What do you say about this? Does it contradict any of the helpful points you brought out or do they fit right in? Can you tell me what it means here?

The conjunctive adverbs that connect two main clauses are usually separated (punctuated with) by a semicolon preceding the word or term. Except the one-syllable conjunctive adverbs and also, which is then have a comma after them.

Thank you.
Hi,

I think you said the following do not need a conjunction because a semicolon establishes the connection.

She loved him with all her heart; she never told him. sounds OK

I took out the garbage; it was smelly. sounds stupid.

Can I write like these for those two examples of yours? Yes.

She loved him with all her heart; however, she never told him that.

I took out the garbage; as a result, the house is free from foul smells.

If I follow your explanations, 'however' and 'as a reult' would be unnecessary since a semicolon is providing the connection. Am I right? Generally speaking, yes, although the conjunction clarifies the nature of the connection, while a semi-colon by itself leaves the reader to think about what is being said and work out the connection for himself.

Also, the four words that you said is not conjunctions are from a list of conjunctive adverbs and I believe those words as many conjunctive adverbs do and can, if not all of them, function as simple adverbs.

Also, as to the fact that both a conjunction and a semicolon not being necessary, please tell me why many online help sources have examples that have both a semicolon and conjunction? Just because something is not necessary does not mean that you can't do it if you want to.

Nothing can be unconditional; consequently nothing can be free. (George Bernard Shaw) Would you say 'consequently' is not used as a conjunction here but as an adverb? I didn't say that 'consequently' was not a conjunction. My dictionary lists it as both a conjunction and an adverb. However, I personally see it as more of an adverb here. I would write it with a conjunction, thus. He loved her, and consequently he married her'. How would I know? My first reaction to ask why you need to know Emotion: smile as long as you understand the meaning of the sentence.

"Always go to other people's funeral; otherwise, they won't go to yours." (Yogi Berra) Would you say 'otherwise' is an adverb, not a conjunction? My dictionary lists it as an adverb. I would write it with a conjunction, thus. 'Give me your money, or otherwise I will kill you'. How would I know? My first reaction to ask why you need to know Emotion: smile as long as you understand the meaning of the sentence.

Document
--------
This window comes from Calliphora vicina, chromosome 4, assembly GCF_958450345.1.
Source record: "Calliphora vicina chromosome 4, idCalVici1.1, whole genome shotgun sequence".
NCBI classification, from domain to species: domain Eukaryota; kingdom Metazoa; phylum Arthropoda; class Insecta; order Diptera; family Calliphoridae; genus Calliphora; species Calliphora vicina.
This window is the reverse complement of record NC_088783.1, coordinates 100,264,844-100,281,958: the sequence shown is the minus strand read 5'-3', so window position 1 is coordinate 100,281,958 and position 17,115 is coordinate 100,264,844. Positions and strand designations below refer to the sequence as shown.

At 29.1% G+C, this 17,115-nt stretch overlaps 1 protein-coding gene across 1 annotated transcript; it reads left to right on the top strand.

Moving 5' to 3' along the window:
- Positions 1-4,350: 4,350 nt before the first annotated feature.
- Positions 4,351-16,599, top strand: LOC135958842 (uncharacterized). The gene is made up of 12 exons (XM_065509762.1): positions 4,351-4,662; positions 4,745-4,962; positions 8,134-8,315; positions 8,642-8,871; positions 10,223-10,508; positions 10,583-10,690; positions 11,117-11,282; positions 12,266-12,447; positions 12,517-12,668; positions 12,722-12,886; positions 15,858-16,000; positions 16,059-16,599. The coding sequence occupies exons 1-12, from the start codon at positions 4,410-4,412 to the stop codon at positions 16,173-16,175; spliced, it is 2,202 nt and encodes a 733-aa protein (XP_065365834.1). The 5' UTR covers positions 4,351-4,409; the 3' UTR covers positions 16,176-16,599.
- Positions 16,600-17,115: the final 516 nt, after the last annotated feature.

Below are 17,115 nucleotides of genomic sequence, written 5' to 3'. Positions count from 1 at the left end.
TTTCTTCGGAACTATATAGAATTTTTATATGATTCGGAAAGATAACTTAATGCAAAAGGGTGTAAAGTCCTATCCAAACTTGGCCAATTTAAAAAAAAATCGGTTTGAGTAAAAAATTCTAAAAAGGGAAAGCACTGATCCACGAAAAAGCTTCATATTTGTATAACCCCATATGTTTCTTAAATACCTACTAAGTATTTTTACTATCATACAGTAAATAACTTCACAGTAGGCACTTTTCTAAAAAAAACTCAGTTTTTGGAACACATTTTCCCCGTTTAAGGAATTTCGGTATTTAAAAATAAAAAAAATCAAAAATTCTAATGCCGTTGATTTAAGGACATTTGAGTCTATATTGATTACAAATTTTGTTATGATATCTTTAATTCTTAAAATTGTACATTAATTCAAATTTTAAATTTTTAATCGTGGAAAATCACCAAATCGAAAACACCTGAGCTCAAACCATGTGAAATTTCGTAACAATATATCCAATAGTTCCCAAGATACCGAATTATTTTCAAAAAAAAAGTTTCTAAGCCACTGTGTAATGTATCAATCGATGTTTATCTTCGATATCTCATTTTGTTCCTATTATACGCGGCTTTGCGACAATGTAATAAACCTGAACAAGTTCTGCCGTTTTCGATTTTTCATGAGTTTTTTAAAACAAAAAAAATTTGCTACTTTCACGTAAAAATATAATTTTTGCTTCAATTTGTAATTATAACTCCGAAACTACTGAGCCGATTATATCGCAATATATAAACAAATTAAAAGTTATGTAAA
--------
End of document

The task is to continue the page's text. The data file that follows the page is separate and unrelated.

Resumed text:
What do you say about this? Does it contradict any of the helpful points you brought out or do they fit right in? Can you tell me what it means here?

The conjunctive adverbs that connect two main clauses are usually separated (punctuated with) by a semicolon preceding the word or term. Except the one-syllable conjunctive adverbs and also, which is then have a comma after them. I don't agree. These words that you are calling conjunctive adverbs are used a lot. Semi-colons are not used a lot.

Here are a couple of closing comments.

First, I've said it before, but I would like to stress it. Semi-colons are not used as much as I think that you think they are.

Second, here is some advice. Try to think less about about where a semi-colon should be used, and more about why it should be used.

eg Why would you want to say

'She loved him with all her heart; however, she never told him.'

instead of 'She loved him with all her heart; she never told him.'

or 'She loved him with all her heart. However, she never told him.'

or 'She loved him with all her heart. She never told him.'

Best wishes, Clive
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Anonymous:
This conversation is long over, but the information in it isn't entirely correct. Semicolons can be used with conjunctive adverbs (which are not standard conjunctions) to link two independent clauses.

A quick Internet search brought me to South Dakota State's recommended comments.

http://www.sdstate.edu/writingcenter/conjunctions_and_conjunctive_adv1.htm

I'm copying them below:

2. Conjunctive Adverbs (= Coordinating Adverbs):

Technically, conjunctive adverbs are not connecting words: they are transition words. As a result they can occur at the beginning, in the middle, or at the end of either the second of the two clauses in a compound sentence or in the second of two related sentences. If they are used in a compound sentence, a semicolon is ordinarily used to connect the two clauses, although a colon, a dash, or a comma along with a coordinating conjunction are sometimes possible. Wherever they are found, coordinating conjunctions are set off from the sentence in which they are located by commas.
examples: meanwhile, henceforth, in addition, therefore, however, thus, otherwise, and several others
1. Danielle likes to make sugar cookies; however, she doesn't eat many of them.

2. Danielle likes to make sugar cookies; she doesn't, however, eat many of them.

3. Danielle likes to make sugar cookies; she doesn't eat many of them, however.
Unfortunately they don't answer my question.... is "whereas" as coordinating conjunction or not... hmm...
--CH
This link gives good examples of punctuation and lists of connecting words
http://www.rscc.cc.tn.us/owl&writingcenter/OWL/Connect.html
It does have some advice on "whereas"

Avoid archaic transitional phrases, such as "hitherto," "whereof," "whereby," and "whereas."
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Anonymous:
Actually, both ways are gramatically correct. Whether you use a comma or semicolon is purely personal preference.